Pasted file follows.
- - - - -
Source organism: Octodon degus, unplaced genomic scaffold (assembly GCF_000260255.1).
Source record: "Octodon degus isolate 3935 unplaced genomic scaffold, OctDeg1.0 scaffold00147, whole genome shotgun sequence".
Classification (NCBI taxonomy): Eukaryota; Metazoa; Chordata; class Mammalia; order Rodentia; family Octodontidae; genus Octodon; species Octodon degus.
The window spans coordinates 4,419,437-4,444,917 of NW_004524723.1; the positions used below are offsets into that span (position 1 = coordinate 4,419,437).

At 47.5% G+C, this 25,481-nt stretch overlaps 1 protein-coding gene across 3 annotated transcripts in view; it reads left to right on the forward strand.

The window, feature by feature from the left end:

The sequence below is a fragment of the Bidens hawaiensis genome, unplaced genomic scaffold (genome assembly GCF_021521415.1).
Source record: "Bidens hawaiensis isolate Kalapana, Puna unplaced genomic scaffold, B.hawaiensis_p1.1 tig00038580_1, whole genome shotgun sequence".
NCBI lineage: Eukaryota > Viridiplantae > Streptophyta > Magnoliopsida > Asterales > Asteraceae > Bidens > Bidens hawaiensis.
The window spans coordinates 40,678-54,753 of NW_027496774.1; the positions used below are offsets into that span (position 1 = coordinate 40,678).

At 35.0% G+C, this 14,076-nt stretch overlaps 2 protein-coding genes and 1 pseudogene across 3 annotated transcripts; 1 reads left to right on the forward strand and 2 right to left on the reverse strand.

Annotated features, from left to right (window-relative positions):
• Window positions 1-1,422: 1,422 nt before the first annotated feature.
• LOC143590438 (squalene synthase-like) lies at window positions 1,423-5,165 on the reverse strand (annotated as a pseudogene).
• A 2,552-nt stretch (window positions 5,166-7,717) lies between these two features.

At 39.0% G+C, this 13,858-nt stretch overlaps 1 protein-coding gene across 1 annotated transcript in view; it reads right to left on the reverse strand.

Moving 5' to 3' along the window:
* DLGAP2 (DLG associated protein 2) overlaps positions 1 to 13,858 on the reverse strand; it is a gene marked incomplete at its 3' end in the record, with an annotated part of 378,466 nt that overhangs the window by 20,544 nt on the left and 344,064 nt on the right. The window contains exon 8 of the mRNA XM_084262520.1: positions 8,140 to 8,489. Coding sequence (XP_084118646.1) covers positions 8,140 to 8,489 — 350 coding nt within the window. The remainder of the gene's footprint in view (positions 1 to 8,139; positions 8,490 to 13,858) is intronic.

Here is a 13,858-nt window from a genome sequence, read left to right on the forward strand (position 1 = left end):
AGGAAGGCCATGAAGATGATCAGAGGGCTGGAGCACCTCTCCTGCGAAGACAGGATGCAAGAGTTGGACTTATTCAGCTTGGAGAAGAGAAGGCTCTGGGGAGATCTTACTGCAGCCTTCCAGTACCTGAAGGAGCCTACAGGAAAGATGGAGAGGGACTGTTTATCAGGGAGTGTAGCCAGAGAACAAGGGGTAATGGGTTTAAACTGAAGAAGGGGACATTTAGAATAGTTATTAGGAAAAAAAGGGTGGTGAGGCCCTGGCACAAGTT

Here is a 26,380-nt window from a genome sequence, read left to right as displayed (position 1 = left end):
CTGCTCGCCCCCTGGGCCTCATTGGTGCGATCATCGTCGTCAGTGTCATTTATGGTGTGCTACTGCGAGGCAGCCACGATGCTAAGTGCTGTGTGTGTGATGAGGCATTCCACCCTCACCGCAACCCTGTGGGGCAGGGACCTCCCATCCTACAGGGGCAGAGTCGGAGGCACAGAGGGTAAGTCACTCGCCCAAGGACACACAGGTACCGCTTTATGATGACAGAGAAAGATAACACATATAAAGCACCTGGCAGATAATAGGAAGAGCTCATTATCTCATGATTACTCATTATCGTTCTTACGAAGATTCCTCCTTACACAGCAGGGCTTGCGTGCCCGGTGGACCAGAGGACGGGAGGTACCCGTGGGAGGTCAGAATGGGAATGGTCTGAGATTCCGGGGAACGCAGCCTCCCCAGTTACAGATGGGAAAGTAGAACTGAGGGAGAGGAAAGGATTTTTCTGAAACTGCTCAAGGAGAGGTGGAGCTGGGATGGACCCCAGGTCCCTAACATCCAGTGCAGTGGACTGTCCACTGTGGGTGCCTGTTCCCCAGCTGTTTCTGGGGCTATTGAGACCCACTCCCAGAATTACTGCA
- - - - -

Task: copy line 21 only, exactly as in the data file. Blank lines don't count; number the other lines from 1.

Here is a 26,380-nt window from a genome sequence, read left to right as displayed (position 1 = left end):